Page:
By Dom Phillips in Rio de Janeiro
Who is Neymar? You mean you don’t know? You must be American. He is the Brazilian soccer star who scores brilliant goals with dazzling regularity, and celebrates them with a dizzy teenager’s glee.
The British woke up to his prodigious talents when he bent the ball round hapless defender Gary Caldwell to score an improbable goal at London’s Emirates Stadium last year, in a Brazil vs. Scotland game. Major European clubs like Manchester United and Real Madrid have been chasing Neymar since he was even younger.
As for Brazil, this soccer-obsessed nation has been watching 20-year old Neymar da Silva Santos Júnior for years now. The outrageously talented forward is the star not just of Brazil, but of Santos, a club whose other most famous player was called Pelé (note for Americans: Pelé is often called the greatest soccer player of all time).
Neymar earns an absolute fortune, wears diamond earrings, and has recently flattened his trademark Mohican into a ‘do’ that makes him look like the singer from a late-1980s German heavy metal group. He’s already a father. He likes to have fun. He isn’t just a brilliant footballer, he’s a star – a celebrity whose presence is frequently accompanied by screaming girls and paparazzi. Neymar is money, in every sense of the word.
I interviewed Neymar twice last year. Once, just after training, he was polite and efficient. The second time, during a photo shoot, he was a little cockier. He knows how good he is: he could hardly not, given the accolades delirium with which joyous fans greet every goal. Many in Brazil say he is too arrogant, too successful. How dare a lad from a poor family like this get rich so quickly and not be humble? I didn’t find that. I found a polite, if curt young man with the supreme self-confidence of one who has never failed.
Neymar loves football – the game, the goals, the dance routines after every goal. He has incredible bursts of speed, throws faints, twists and turns that leave defenders flat-footed. He makes it look like the ball is attached to his foot by an invisible piece of elastic, and can turn a game around with a goal, or a pass, or a dribble, to find his way through what seems like an impenetrable line of defenders and score or set up a goal. He’s been accused of ‘diving’ too much to fake fouls. He also gets fouled all the time.
One of his tricks is flipping the ball with his heel over the defender’s head. Another, which Ronaldinho, another great player, also perfected is what’s called the ‘flip flap’, or elástico, in Portuguese. It involves fainting the defender into believing he is going in one direction, then flicking to the other, leaving the defender floundering.
Not only is it effective, it also looks really cool. Brazilians love this stuff: it’s all part of what is called the jogo bonito, the beautiful game, which Brazil, in the course of winning five World Cups, made famous and is now trying to recover. In an increasingly pedestrian Brazilian domestic game, Neymar and the creative Santos team stand out. If you want to see how good he is, watch this:
Then there’s his goal average, which is as good as it needs to be for a world-class forward. 13 goals in 21 games in last year’s national championship. Six goals in 13 games in last year’s Libertadores, the South America-wide club competition akin to Europe’s Champion’s League, which Santos won. Now this year’s national championship is beginning. And this year’s Libertadores – where Santos are among the favourites – is heating up.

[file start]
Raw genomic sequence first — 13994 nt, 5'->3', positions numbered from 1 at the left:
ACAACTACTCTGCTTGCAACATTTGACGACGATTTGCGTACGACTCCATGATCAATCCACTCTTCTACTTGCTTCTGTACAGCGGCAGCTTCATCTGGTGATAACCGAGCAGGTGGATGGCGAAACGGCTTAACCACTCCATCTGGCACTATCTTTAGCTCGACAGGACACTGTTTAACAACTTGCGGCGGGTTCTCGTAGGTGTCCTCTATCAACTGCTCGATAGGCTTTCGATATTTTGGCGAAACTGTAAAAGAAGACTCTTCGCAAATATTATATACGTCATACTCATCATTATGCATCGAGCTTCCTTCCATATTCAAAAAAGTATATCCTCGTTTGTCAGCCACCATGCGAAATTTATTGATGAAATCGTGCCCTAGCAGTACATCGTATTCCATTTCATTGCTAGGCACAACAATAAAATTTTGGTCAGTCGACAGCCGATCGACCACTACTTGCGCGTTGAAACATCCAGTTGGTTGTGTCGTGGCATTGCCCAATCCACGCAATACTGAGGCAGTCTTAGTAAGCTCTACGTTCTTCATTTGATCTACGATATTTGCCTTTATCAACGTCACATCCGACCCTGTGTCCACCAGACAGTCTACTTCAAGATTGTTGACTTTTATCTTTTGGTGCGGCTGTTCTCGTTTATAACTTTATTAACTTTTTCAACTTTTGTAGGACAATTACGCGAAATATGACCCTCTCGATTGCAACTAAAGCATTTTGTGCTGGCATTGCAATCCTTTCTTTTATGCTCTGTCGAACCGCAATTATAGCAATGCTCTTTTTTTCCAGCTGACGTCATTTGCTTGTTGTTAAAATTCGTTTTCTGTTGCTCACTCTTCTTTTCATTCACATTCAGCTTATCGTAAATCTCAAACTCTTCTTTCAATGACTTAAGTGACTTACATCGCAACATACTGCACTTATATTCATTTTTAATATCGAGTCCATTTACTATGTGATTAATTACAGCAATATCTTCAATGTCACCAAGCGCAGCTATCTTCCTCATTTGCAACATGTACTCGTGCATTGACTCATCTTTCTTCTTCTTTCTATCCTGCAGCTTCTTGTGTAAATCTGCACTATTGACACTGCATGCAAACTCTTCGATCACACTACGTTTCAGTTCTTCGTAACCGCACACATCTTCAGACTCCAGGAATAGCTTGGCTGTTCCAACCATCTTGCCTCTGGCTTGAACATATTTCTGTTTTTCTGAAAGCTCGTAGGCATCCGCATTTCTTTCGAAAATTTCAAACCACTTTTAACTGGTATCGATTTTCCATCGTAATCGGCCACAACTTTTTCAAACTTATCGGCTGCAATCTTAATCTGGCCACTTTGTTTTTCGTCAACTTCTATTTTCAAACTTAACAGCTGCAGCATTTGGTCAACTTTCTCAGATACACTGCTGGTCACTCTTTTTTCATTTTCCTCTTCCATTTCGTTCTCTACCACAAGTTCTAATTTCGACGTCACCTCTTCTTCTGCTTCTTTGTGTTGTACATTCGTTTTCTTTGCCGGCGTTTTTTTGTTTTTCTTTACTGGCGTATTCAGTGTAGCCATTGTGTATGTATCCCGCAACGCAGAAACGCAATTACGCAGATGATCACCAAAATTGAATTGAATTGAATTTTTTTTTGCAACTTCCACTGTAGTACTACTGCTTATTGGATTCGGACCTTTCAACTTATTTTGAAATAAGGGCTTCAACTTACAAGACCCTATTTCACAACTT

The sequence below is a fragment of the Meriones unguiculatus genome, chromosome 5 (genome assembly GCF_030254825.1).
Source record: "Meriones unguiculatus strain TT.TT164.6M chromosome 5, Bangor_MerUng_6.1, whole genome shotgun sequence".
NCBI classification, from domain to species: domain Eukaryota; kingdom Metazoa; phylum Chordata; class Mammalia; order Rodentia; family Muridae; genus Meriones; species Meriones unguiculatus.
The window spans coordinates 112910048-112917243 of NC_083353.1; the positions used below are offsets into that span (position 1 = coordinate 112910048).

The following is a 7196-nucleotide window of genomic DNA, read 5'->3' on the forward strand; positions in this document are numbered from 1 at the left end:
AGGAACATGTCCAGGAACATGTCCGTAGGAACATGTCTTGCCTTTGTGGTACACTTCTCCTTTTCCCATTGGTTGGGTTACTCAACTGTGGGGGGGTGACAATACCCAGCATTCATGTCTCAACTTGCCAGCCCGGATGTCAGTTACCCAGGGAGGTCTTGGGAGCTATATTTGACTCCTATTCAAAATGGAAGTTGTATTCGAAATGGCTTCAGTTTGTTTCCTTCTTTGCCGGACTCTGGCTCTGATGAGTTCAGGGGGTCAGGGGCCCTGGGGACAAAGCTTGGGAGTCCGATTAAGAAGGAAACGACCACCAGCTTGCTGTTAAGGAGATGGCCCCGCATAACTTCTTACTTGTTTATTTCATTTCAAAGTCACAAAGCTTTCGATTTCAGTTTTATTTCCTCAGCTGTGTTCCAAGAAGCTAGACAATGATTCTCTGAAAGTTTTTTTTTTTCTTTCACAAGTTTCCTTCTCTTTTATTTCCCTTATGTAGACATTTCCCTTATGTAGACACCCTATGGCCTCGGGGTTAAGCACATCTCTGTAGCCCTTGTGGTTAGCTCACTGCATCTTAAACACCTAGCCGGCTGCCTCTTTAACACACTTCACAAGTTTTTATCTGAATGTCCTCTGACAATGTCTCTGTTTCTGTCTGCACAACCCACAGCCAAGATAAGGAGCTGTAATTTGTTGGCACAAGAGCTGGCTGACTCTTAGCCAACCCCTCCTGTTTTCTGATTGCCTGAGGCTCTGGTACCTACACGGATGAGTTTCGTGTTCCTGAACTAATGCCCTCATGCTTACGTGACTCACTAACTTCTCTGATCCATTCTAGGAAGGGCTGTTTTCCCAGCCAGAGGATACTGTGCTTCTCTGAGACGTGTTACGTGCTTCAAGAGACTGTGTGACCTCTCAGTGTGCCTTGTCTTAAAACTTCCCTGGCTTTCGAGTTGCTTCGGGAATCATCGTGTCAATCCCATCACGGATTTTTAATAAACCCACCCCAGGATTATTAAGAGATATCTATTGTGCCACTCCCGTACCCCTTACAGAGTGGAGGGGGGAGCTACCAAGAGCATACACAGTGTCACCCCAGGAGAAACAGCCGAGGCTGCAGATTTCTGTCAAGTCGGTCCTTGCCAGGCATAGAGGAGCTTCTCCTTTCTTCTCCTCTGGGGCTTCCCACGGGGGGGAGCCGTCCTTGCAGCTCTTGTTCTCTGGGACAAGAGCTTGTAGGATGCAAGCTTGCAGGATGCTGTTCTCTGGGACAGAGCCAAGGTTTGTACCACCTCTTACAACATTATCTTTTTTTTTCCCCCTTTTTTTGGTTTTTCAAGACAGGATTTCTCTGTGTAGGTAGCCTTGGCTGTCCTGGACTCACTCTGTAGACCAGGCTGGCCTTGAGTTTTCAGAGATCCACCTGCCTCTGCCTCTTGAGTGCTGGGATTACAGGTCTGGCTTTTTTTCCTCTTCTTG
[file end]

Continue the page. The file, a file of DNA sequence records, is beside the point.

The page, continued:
Neymar summed up his success recently in words of rare poetry for a footballer. It is a quintessentially Brazilian comment. “A bola é a mulher mais ciumenta que existe. Se não trata bem, não der carinho, ela vai te prejudicar. E eu a amo muito,” he said.
Before we translate this, a little Portuguese grammar. In Portuguese, there is no ‘it’, no neuter. Everything is ‘he’ or ‘she’. Both ball and woman are feminine. Neymar said: “The ball is the most jealous woman that exists. If you don’t treat her well, don’t give affection, she will harm you. I love her a lot.” The ‘her’, in this context, can be read as both ‘ball’ and ‘woman’. Poetry and emotion. Mad skills and jealousy. Sex and success. Tears, treachery and triumph. Brazilian soccer in its essence.
Add to this money, power and greed. Vast amounts of cash circulate around Neymar, not just in club salary, but in the myriad of lucrative sponsorship and advertising deals. All this before he makes what many in Brazilian football believe is the inevitable, and yet more lucrative, move to a major European club, where the game is tougher, faster, more physical. Where Neymar eventually needs to prove himself, if he wants to be the best in the world. And he does.
Players like Neymar are modern gladiators, competing in a capitalist arena in which they are hailed as much for their earning prowess as their goal-scoring ability. Under relentless scrutiny from a rapacious media and an unforgiving public. It’s not the Emperor’s thumbs-down they fear, but the boos of the crowd and the hiss of failure.
Consequently one of the most enduring images of Neymar is after the 2011 Libertadores final, in which Santos beat Uruguay’s Peñarol 2-1 to win. Neymar scored a beautiful goal. It was his first major trophy, the first real international justification of his phenomenal ability. The cameras zoomed in on him afterwards as the reality sank in, on his knees, bare-chested, arms outstretched to heaven, tears of joy and relief pouring down his cheeks. Live under the television spotlight, the star in a theatre of dreams.
Dom Phillips is a British journalist and writes for The Times of London, Bloomberg World View, The Daily Beast, People Magazine, and British Soccer magazine 442. He has been in Brazil since 2007 and now writes From Rio for the From Brazil Blog. He is the author of Superstar DJs Here We Go (Ebury/Random House 2009).